They used to sell pulp stories at newspaper kiosks before it was legal to sell porn. Just imagine if I could draw even a fraction of that crown back into science fiction? I don't think that's going to happen but in my mind I am already competing with Korkeajännitys for shelf space.
I still haven't heard from the Häirikkötehdas editor but the CEO of Finnlectura has been reading my script. Let's just say the first reactions have been more positive than I dared to hope for. I know it is not a real book review and I have a feeling real reviewers might see it a bit differently. But at least he seems to have been carried away by it and if I can make that happen to a handful of more people, the book has succeeded in its goal of... hell if I know. I saw it as a kind of a contemplative autobiography with a strong focus on my school years as a pupil and later as a teacher. He sees is it as a provocative pamphlet and a manifesto for the geek subculture in the context of schools and teaching. As of yet I have no idea what a more neutral reader would think but let's wait and see if the editor has any comments on that.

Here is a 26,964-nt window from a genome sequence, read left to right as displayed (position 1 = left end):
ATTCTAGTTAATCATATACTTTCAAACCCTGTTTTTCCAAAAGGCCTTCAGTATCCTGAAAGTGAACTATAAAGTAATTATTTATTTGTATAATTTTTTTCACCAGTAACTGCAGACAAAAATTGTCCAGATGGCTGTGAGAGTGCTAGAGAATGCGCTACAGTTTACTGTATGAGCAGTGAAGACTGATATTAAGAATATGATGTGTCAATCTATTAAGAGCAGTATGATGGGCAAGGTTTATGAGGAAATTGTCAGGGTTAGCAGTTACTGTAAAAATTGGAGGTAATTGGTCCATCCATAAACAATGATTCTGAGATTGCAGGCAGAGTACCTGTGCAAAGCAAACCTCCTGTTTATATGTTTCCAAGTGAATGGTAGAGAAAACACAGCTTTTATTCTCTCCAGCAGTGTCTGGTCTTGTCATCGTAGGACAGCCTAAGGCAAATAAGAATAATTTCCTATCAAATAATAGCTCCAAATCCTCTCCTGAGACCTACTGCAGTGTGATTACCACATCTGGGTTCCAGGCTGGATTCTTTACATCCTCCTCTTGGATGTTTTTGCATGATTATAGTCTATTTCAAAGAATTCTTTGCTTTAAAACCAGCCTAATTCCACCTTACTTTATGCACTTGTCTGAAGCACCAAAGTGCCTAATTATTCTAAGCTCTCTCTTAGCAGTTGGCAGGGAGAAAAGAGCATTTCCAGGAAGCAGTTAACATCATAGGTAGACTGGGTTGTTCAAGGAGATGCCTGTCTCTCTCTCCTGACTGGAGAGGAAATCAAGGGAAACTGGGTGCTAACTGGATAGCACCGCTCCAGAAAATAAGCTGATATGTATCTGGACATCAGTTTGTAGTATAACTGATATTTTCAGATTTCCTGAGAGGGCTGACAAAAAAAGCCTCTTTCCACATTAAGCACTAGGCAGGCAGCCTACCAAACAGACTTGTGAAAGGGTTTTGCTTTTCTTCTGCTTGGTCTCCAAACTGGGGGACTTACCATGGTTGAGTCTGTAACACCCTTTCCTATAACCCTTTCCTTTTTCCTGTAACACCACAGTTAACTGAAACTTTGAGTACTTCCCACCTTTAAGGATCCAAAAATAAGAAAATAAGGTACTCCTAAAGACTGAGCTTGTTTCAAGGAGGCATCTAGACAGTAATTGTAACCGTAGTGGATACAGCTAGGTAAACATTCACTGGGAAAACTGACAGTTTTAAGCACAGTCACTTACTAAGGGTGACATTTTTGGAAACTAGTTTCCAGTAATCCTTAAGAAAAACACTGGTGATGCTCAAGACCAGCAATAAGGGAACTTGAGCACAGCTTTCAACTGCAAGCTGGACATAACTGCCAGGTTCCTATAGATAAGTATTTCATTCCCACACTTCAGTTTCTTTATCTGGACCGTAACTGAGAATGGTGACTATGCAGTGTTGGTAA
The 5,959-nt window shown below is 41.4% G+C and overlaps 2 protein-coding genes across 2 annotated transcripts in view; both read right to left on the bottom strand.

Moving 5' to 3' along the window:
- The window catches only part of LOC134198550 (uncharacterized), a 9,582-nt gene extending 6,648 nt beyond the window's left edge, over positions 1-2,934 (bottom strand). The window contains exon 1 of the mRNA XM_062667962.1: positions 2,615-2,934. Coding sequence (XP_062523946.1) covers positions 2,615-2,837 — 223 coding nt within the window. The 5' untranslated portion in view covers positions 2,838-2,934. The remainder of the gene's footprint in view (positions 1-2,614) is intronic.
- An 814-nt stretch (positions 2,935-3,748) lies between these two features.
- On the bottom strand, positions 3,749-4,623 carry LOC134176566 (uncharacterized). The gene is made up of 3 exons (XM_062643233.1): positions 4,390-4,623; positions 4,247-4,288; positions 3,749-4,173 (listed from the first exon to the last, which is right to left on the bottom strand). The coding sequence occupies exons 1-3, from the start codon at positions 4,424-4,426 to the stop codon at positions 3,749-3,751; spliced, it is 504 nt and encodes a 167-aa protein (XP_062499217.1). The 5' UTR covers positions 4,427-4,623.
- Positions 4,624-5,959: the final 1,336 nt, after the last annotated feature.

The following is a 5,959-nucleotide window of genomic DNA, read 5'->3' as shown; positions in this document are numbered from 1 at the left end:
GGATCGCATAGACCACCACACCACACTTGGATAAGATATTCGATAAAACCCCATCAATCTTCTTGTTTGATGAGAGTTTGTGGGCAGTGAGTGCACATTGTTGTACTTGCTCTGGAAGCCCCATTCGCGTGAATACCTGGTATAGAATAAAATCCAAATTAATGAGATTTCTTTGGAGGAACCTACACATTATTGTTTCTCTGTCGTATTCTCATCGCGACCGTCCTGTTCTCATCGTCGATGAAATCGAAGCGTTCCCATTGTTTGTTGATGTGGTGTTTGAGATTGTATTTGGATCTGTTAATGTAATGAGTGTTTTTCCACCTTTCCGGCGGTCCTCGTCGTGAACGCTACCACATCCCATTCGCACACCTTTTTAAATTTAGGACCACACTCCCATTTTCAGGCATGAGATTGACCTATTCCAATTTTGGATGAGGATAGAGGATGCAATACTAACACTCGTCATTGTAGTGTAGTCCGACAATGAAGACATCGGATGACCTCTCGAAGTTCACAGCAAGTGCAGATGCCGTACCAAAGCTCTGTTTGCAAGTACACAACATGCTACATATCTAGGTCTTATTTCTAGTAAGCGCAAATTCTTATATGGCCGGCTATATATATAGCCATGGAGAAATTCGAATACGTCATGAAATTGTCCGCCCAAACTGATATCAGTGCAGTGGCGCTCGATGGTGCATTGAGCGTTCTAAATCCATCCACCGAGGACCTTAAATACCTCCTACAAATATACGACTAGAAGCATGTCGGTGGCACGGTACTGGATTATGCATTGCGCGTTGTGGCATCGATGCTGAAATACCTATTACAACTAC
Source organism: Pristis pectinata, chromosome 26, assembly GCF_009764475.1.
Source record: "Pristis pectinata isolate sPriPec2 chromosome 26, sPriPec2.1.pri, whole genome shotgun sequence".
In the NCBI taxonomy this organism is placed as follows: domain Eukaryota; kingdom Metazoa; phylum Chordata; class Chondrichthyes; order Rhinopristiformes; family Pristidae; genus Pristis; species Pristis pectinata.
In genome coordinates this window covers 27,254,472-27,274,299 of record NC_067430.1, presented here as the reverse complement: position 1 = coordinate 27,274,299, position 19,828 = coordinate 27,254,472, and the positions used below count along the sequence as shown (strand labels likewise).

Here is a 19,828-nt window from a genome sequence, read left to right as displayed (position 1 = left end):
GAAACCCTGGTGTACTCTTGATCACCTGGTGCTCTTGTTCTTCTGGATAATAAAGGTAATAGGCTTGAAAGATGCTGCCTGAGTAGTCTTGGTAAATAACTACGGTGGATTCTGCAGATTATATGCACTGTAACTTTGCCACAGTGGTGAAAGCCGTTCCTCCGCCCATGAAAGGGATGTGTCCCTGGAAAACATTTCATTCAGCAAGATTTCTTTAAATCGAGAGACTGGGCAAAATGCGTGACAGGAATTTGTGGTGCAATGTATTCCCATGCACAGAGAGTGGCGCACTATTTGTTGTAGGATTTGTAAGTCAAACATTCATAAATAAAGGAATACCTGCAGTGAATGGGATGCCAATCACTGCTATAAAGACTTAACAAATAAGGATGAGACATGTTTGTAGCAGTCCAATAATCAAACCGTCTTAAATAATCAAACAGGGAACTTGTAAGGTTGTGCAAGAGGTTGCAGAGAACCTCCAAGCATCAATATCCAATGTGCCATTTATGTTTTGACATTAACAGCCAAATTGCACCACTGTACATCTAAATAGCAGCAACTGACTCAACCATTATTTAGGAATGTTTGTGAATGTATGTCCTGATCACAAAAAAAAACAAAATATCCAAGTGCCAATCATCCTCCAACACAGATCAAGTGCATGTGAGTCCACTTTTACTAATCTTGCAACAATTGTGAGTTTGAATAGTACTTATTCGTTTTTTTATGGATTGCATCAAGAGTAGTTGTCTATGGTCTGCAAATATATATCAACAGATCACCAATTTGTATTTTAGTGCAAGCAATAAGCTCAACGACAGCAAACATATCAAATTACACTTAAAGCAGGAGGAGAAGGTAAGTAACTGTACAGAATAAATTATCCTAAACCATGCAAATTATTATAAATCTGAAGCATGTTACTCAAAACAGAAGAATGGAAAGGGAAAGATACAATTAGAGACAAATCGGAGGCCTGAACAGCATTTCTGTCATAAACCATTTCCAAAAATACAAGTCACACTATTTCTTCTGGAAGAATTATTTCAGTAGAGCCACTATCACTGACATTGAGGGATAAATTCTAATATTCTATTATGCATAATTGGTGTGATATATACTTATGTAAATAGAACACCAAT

Just because I had a very vague idea of what kind of a book I was writing does not mean I gave up on my literary principles. Apart from product specifications, I write to entertain even when I am writing what I consider to be hard fact, or I am reminiscing something that really happened. I try to be evocative and make even the dullest and most mundane things seem interesting through a choice of words and approach. This seems to have worked, as far as the publisher's CEO was concerned. Häirikkötehdas is aimed to come out at Educa Fair at the end of January. It is in Messukeskus and I'll probably go there as well to speak about the book, answer some questions and dodge tomatoes thrown by angry elementary school teachers.
I'd better savour this moment. Even if the book gets crushed by critics or is politely given the silent treatment by those I actually know, I can still look back to this moment and remember how someone, somewhere was impressed. I have ten short and stubby fingers. My short and stubby fingers still got it. Self-esteem is good, especially if I am planning to do fiction next. After all, fiction is "just lies some dude got paid for", as one of the seniors at Recoil Games so eloquently put it. I have to be a good enough liar to pull it off. Starting slowly, like presenting childhood memories in a colourful and evocative manner, is a good start.